Role in the Mongolian Revolution of 1990Edit
In late 1989, the Democratic movement garnered strength. In March 1990 the first democratic alliance, called Ardchilsan Kholboo (Mongolian Democratic Union), launched a hunger strike urging that the communist government led by Batmönkh resign.
Batmönkh decreed that the only way to end the situation was the resignation of the MPRP's Politburo, and maintained a strict policy of never using force. A book was later published with title "Never use force." After discussions with the members of the Politburo and after the Eighth Congress of the Party's Central Committee, the MPRP officially stepped down from power on 9 March 1990.
Batmönkh's widow later recounted: "It was March of 1990. Batmönkh was sitting at home, preparing for his speech to the MPRP's 8th Congress. The telephone rang, and after speaking a while he suddenly said "We few Mongolians should never make each other's noses bleed" and threw the phone away. It was not typical of him, he was a very calm person. He then said "Some leaders have come together and asked me to sign something. I'll go there and come back". He kept asking for his tie, not seeing that it was right next to him. To think about it now, he was very flustered and nervous. He went out without eating, just drinking a cup of tea at the door. I stayed at home, nervous that the protestors had clashed outside. In reality, they (others in Politburo and in authority) had asked him to sign a draft of a decree to crack down and scatter the protest outside. People who were present there later recalled that Batmönkh said "I will never sign this. We few Mongols have not yet come to the point that we will make each other's noses bleed," smacked the table, and left the room."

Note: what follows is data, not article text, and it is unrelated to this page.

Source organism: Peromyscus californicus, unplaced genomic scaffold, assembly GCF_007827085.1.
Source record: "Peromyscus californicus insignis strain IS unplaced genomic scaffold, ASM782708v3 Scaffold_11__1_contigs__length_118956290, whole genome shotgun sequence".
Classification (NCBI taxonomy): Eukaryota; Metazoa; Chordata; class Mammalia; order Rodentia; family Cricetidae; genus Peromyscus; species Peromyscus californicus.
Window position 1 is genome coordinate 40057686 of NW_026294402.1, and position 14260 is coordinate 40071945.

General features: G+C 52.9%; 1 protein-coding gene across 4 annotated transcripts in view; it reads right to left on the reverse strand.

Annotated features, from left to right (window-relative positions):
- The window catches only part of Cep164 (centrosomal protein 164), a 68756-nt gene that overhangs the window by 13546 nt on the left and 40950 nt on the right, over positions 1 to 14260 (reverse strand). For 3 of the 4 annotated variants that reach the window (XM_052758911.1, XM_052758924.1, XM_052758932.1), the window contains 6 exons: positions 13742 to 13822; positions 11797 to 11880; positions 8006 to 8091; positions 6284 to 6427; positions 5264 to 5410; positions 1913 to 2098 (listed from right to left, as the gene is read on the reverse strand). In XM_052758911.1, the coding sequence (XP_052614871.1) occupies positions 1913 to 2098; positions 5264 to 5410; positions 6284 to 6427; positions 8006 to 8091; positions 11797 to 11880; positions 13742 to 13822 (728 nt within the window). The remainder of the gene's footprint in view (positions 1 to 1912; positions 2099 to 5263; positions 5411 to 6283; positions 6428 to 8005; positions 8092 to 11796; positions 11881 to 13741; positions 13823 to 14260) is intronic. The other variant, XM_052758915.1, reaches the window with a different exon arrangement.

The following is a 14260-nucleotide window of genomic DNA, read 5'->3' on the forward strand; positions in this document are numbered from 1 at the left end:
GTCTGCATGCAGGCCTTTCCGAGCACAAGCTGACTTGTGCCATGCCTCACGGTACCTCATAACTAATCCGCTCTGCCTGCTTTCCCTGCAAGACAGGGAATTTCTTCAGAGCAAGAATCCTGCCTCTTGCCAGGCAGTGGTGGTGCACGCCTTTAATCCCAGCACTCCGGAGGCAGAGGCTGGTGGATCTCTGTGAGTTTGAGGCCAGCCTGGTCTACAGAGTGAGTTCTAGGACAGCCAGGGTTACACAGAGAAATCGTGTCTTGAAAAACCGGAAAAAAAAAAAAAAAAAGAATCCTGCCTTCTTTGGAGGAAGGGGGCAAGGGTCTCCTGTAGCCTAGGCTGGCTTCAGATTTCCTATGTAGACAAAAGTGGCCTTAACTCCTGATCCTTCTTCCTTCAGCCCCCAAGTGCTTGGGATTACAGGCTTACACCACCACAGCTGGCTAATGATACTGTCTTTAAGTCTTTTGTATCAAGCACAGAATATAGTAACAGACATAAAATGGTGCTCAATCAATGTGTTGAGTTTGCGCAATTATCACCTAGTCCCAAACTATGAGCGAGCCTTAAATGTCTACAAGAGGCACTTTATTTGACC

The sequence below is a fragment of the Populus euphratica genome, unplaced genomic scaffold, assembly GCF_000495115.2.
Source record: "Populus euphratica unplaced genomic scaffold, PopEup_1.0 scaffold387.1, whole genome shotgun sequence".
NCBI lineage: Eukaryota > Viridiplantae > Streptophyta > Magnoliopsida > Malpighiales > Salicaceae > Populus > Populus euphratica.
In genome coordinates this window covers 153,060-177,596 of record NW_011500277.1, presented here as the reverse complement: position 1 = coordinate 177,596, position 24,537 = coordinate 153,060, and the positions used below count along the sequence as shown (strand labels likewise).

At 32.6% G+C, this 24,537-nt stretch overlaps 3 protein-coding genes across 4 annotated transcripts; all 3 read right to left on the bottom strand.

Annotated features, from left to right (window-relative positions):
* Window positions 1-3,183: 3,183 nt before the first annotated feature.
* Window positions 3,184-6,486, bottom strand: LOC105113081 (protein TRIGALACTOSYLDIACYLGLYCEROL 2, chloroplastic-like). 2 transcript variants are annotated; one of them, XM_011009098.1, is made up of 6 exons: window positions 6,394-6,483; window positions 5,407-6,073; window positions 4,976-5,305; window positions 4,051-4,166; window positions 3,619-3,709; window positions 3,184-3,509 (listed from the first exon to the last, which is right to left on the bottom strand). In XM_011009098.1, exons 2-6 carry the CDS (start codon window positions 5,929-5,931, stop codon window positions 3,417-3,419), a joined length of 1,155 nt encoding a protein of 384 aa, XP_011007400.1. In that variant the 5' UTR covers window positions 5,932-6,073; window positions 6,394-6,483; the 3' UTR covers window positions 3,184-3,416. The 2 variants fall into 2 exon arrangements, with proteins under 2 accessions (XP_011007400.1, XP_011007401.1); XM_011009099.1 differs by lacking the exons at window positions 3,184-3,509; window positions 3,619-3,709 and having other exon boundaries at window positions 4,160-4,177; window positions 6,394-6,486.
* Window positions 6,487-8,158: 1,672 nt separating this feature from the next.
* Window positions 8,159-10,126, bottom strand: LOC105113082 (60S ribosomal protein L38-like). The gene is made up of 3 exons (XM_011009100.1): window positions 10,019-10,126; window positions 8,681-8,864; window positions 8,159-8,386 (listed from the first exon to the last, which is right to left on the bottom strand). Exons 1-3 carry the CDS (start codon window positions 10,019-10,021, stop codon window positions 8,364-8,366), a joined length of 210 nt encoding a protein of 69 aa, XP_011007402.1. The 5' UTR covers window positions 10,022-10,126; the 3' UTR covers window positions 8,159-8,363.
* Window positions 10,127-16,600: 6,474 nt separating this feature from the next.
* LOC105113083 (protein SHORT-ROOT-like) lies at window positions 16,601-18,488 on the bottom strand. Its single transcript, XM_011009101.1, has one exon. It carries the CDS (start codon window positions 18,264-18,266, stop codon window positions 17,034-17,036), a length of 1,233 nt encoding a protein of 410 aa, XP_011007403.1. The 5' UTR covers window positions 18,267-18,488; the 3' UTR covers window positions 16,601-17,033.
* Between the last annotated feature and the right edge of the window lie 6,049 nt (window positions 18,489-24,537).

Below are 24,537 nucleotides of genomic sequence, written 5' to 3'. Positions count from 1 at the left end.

"He had resigned by the time he came home that evening. He didn't say what happened to me in detail. He was never a person to talk much about work. He was a very calm person," his widow said.
In 1990, most of his family members became unemployed after being accused of political corruption. He and his wife made bread and sold deel and gutals. From 1992 until his death, he lived in Dambadarjaa (Sukhbaatar district) while planting vegetables and fruits.
He was privately critical of the new administration (particularly of Punsalmaagiin Ochirbat, the new president) after his retirement. He died in 1997.
In popular cultureEdit
Batmönkh's role in the 1990 democratic movement was dramatized in the 2016 Mongolian film "Don't Forget" ("Бүү март").
- "Batmönkh, Jambyn". undesten.mn (in Mongolian). Retrieved 2 July 2013.
- B. and R., Enkhtuul and Oyun. "Batmönkh's widow A. Daariimaa:If my husband was working as a professor, he would have been alive today". Zuunii Medee (Century News). Retrieved 3 July 2013.
|Party political offices|
| General Secretary of the Mongolian People's Party
August 24, 1984–March 14, 1990
| Prime Minister of Mongolia
June 11, 1974-December 12, 1984
| Chairman of the Presidium of the State Great Khural
December 12, 1984–March 21, 1990